Issues of National Security in the 1970's: Essays Presented to Colonel George A. Lincoln on His Sixtieth Birthday

By George Lincoln; Amos A. Jordan | Go to book overview

10.
The Role of the Joint Chiefs of Staff in the National Security Structure*

LEUTENANT GENERAL ANDREW J. GOODPASTER

In examining the role of the Joint Chiefs of Staff in the national security structure, it is useful to focus upon national security policy, giving "policy" a good deal of operational depth. Policy is best thought of as guiding plans, preparations, deployments, operations, and actions of all kinds. With such reach and depth, the structure of policy extends, like a vast military iceberg, far beyond the surface layers that often tend to catch the eye. General Marshall's reminder that "man is made for action," cautions us that the work of the Joint Chiefs of Staff should always be measured in terms of the actions in which it finally results.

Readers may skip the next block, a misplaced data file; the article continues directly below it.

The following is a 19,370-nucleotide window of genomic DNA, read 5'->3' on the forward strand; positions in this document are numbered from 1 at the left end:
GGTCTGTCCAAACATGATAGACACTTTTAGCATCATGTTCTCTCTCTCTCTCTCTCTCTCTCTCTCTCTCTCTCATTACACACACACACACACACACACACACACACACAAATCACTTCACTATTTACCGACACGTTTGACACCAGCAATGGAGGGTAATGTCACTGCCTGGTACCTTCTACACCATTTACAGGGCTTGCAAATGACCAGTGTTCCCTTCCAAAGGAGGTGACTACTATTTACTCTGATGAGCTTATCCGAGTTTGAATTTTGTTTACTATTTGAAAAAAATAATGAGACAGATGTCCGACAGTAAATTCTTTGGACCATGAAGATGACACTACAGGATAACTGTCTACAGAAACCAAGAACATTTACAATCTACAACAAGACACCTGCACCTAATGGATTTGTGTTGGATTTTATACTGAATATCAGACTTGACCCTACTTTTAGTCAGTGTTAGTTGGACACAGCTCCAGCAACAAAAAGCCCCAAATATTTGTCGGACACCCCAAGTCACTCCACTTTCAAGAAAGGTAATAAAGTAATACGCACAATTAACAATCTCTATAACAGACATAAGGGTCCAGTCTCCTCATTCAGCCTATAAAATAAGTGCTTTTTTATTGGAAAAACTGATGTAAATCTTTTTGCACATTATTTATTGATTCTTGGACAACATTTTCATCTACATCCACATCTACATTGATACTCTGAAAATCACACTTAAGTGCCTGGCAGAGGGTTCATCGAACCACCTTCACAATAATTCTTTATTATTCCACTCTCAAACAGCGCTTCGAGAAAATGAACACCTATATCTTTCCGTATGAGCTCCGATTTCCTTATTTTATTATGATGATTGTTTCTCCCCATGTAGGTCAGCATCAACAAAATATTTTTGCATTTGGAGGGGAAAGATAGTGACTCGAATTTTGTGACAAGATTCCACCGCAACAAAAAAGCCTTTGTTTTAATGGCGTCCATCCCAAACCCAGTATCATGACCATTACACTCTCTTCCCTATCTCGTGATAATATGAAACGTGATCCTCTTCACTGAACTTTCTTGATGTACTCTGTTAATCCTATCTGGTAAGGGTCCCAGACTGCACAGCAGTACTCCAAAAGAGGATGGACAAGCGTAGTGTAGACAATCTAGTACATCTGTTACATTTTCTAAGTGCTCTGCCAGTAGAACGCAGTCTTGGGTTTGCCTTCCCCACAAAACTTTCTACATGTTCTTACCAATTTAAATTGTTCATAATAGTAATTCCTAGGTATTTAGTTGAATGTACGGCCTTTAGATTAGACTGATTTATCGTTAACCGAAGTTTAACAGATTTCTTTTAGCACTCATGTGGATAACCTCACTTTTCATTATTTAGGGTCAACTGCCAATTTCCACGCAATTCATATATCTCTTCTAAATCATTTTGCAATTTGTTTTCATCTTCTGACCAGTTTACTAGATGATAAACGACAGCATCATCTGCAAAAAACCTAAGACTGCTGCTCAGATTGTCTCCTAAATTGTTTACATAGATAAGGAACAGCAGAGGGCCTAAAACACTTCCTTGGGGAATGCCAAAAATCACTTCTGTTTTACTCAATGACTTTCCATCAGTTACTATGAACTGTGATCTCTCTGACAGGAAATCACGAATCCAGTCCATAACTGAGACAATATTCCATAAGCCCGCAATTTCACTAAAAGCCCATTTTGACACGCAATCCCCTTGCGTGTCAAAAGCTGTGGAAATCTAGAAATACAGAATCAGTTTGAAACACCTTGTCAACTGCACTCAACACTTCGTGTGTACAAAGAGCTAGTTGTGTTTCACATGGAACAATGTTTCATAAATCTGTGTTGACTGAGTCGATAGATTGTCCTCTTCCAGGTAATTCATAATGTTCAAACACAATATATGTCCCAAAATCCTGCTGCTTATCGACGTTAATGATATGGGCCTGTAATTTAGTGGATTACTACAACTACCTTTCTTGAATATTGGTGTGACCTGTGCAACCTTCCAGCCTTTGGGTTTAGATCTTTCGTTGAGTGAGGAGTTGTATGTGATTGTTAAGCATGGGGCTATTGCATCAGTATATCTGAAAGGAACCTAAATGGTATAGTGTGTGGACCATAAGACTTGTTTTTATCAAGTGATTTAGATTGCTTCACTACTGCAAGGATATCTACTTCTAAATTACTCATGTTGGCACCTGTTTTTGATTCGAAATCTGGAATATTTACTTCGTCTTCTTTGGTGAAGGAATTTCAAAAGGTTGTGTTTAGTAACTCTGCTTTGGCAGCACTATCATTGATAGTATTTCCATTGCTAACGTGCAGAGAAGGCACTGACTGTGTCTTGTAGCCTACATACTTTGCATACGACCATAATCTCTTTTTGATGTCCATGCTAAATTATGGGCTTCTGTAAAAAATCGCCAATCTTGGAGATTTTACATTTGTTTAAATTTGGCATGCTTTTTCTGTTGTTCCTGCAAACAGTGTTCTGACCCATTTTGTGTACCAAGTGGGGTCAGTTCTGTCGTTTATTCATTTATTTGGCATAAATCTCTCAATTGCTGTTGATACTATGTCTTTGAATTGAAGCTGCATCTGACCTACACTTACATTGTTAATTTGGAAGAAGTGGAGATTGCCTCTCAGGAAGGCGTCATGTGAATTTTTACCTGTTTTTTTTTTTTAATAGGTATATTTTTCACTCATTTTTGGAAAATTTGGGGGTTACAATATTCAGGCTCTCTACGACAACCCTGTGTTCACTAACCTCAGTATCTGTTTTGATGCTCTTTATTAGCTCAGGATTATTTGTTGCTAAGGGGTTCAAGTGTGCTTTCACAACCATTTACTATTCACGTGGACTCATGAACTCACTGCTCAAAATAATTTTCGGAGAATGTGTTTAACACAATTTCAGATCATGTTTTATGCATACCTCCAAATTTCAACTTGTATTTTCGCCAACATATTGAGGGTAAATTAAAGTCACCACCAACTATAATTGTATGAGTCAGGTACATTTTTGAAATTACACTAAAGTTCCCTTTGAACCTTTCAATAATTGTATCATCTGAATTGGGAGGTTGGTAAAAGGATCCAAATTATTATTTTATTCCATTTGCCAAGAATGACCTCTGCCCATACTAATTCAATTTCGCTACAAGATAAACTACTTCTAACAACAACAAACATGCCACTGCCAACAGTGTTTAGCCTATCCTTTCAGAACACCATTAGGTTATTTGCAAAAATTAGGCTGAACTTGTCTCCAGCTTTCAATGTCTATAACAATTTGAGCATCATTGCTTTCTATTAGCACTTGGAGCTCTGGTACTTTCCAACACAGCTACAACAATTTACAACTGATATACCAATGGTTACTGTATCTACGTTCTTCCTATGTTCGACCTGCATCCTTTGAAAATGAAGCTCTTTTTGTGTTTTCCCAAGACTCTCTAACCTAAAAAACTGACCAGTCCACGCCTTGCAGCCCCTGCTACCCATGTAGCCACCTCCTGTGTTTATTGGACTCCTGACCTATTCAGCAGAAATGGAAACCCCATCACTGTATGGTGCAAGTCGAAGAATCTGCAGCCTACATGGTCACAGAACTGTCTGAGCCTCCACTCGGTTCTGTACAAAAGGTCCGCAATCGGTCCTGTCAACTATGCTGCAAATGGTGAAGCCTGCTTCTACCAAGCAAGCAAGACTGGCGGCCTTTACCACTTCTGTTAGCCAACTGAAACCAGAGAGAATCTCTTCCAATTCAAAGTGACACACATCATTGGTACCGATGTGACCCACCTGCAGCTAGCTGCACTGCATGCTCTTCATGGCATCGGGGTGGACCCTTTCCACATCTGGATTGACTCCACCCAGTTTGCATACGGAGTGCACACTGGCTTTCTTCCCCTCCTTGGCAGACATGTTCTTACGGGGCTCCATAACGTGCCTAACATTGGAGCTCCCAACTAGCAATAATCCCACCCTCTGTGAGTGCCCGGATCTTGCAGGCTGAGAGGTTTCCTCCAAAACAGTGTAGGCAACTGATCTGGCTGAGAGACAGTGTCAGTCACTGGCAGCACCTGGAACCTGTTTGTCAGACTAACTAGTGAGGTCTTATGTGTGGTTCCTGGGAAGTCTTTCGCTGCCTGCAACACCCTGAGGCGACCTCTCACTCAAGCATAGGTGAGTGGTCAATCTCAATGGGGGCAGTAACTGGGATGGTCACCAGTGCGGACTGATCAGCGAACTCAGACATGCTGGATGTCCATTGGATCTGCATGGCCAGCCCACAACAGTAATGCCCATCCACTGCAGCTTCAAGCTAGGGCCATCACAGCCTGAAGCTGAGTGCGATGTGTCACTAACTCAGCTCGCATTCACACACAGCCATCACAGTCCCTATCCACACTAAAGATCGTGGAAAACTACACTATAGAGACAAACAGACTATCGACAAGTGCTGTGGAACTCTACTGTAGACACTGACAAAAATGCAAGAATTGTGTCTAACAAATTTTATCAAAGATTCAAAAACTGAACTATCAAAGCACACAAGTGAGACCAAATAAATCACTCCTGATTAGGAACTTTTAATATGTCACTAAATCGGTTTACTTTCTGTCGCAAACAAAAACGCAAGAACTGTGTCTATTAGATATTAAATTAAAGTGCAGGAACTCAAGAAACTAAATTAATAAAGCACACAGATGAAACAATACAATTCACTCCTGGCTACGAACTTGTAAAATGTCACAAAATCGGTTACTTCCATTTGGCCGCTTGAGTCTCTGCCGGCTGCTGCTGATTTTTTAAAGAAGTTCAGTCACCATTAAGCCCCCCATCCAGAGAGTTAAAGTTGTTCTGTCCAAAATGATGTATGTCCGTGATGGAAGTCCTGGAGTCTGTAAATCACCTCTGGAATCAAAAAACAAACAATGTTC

The role of the Joint Chiefs--what it is and what it should be--has two principal aspects, one downward and inward, the other upward and outward. In the first respect, the Joint Chiefs deliberate and debate as a corporate body to formulate their views and seek consensus; they employ and direct a capable professional staff of high capacity, the Joint Staff; they direct the unified and specified commands; and they supervise major defense agencies in the fields of intelligence,

____________________
*

The views expressed in this essay are the author's own and do not necessarily represent those of the United States Government.

-220-

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